Morpeth Harriers put out no less than nine teams – more than any of its North East rivals, in fact – in the Norman Woodcock Relays on a blustery Saturday lunchtime in Gosforth Park.
Since 2017 a three runner mixed relay race instead of the previous five miler, the event is held in an unusual setting around the ambulance track inside the horse race circuit of Gosforth Race Course, with each runner completing a lung-bursting 1.66 mile lap, on this occasion made all the more challenging by a strong westerly wind directly into the face for the final half a mile. (Bizarrely, the park was also hosting Covid vaccination boosters and a Winter Wonderland to boot.)
Hosted by Elswick Harriers, there were some 76 teams entered on this occasion, with Morpeth the existing holders from the competition’s last staging in 2018.
Early action saw a hard fought first leg and a terrific run by Ponteland High School student Joe Anderson, who led most of the way and was only pipped over the last hundred yards by runners from Sunderland Harriers, finishing in a recorded time of 8 minutes 6 seconds.
Joe was followed home by fellow teenager Ryan Davies in 8m 24s with A team Senior Mark Snowball a few seconds behind (8:32) and B team lead off Anthony Janetta chasing him home in 8:49.
The placings changed on the second leg however, with most clubs choosing to put out their female runner on the second leg. (Although local outfit Gosforth Harriers went for a Senior Man instead, and hung their two Senior Female youngsters out to dry on the last leg).
A youthful Tynedale Harriers squad now came into the picture, with talented triathlete Jess Sails running the day’s second fastest time by a female athlete (9:00).
Sails was chased all the way by Cat Macdonald, whose 8:59 was also the fastest female run and who moved the A team back into contention. Behind Macdonald, Abi Leiper’s 9:35 also moved the B team into a strong position.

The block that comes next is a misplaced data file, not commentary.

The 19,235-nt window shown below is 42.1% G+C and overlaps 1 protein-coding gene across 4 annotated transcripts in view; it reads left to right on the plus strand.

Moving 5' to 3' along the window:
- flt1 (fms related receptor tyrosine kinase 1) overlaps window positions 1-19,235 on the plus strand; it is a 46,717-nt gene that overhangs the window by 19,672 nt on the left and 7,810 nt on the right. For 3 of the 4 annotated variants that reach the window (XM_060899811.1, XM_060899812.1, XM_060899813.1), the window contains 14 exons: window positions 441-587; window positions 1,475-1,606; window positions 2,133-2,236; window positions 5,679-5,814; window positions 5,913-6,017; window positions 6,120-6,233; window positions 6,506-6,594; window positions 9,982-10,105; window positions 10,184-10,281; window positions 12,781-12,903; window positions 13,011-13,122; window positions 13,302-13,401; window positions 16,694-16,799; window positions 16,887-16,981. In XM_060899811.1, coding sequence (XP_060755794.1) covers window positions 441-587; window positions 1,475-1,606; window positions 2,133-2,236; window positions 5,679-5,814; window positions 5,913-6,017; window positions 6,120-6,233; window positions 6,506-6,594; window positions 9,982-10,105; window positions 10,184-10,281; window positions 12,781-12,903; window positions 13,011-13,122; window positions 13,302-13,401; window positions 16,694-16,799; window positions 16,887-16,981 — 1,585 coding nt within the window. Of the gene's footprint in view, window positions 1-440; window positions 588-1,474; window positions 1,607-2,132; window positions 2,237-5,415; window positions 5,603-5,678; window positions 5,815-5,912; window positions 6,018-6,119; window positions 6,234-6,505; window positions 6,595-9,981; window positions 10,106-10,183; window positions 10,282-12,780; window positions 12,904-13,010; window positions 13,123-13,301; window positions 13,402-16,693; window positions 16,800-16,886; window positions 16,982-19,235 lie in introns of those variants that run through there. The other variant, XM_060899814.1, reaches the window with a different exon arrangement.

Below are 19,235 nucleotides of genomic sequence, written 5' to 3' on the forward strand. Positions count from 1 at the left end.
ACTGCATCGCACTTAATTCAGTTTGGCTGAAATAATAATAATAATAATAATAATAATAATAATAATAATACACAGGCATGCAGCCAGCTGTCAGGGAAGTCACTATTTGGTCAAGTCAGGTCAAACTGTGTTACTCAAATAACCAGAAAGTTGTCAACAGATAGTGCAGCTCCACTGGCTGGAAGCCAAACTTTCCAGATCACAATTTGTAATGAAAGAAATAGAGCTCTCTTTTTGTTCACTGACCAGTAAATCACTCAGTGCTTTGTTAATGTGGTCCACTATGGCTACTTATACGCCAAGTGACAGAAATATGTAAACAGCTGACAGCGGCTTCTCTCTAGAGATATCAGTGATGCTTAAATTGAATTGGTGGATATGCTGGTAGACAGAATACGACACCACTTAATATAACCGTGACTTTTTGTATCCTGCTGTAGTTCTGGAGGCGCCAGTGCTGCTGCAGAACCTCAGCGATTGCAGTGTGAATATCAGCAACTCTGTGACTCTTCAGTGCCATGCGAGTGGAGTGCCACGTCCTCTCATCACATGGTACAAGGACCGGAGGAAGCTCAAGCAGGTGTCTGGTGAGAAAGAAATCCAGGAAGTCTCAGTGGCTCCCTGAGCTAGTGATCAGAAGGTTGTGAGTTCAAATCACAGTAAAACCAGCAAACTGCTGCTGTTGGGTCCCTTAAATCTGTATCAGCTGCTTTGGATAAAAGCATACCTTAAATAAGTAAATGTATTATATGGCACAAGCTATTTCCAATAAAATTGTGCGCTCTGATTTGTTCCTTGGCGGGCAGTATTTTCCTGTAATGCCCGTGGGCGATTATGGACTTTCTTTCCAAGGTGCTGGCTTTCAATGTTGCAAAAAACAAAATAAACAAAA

Tynedale’s Harry Courtney took the lead in the race half way through the final lap, and although he was chased hard all the way by Tom Innes, his time of 8:10 proved just good enough to stay ahead, Tynedale winning in a combined time of 25 minutes 34 seconds. Tom had to settle for second place, his 8:15 clocking meaning the A team finished some twelve seconds behind.
Behind Tom there was a tremendous performance by an in form Conor Marshall, whose 7:58 was the fastest run of the day and also moved the B team into 5th position by the end with a time of 26:22. Ironically, had Conor run for the A team, the club would have retained the trophy. (Wonder who was responsible for that decision?)
There was some compensation however with victory for the club in both the Over 40’s and Over 60’s categories.
Guy Bracken (8:41, 2nd fastest Veteran time of the day and all that only a few weeks off turning sixty), Jane Hodgson (9:26, the fastest Over 40 time of the day) and Lee Bennett (8:52) placed 7th overall in the race and were out of sight of their nearest competitors by the end, with the team’s 26:59 only a minute and a half behind the winners.
It was a little closer in the Over 60s, with Dave Nicholson (10:16), Pam Woodcock (13:12) and Neil Macanany (9:56) holding off the challenge from Elswick’s squad for a 33:24 total.
In 14th place were the club’s C team who had been led out by Joe, with Caitlin Flanagan running 10:03 and Lindsey Quinn the same time for 28:12.
Ryan’s team were 18th, with Lizzie Rank recording 10:16 and Lorna Macdonald, back in competitive relay action, in 10:17 and thankfully coming through unscathed. (28:57)
The Over 40 B team of Eric Adams (9:28, Gemma Floyd (10:13, and great to see her back competing) and Ed Hillier (10:00) were 22nd in 29:41.
35th in 32:18 were the team of Shaun Land (9:25), Sarah Lawson (10:25) and Savannah Kelley (12:28) in 32:18, with the club’s final team still in a respectable 50th place with runs by Paul Bellingham (10:36), Margaret Macdonald (13:26) and Andy Leeson (10:14) in 34:16.
The club placed no less than five of its nine teams in the top twenty, and with wins in two of the four competitions, second and fifth overall places and the day’s two fastest times by male and female runners, there was perhaps more than adequate compensation for the loss of the trophy itself. Better team management would have brought a win of course. (At least team manager Scaife could forlornly claim to have taught, in a previous life, two of the winning Tynedale team at QEHS…)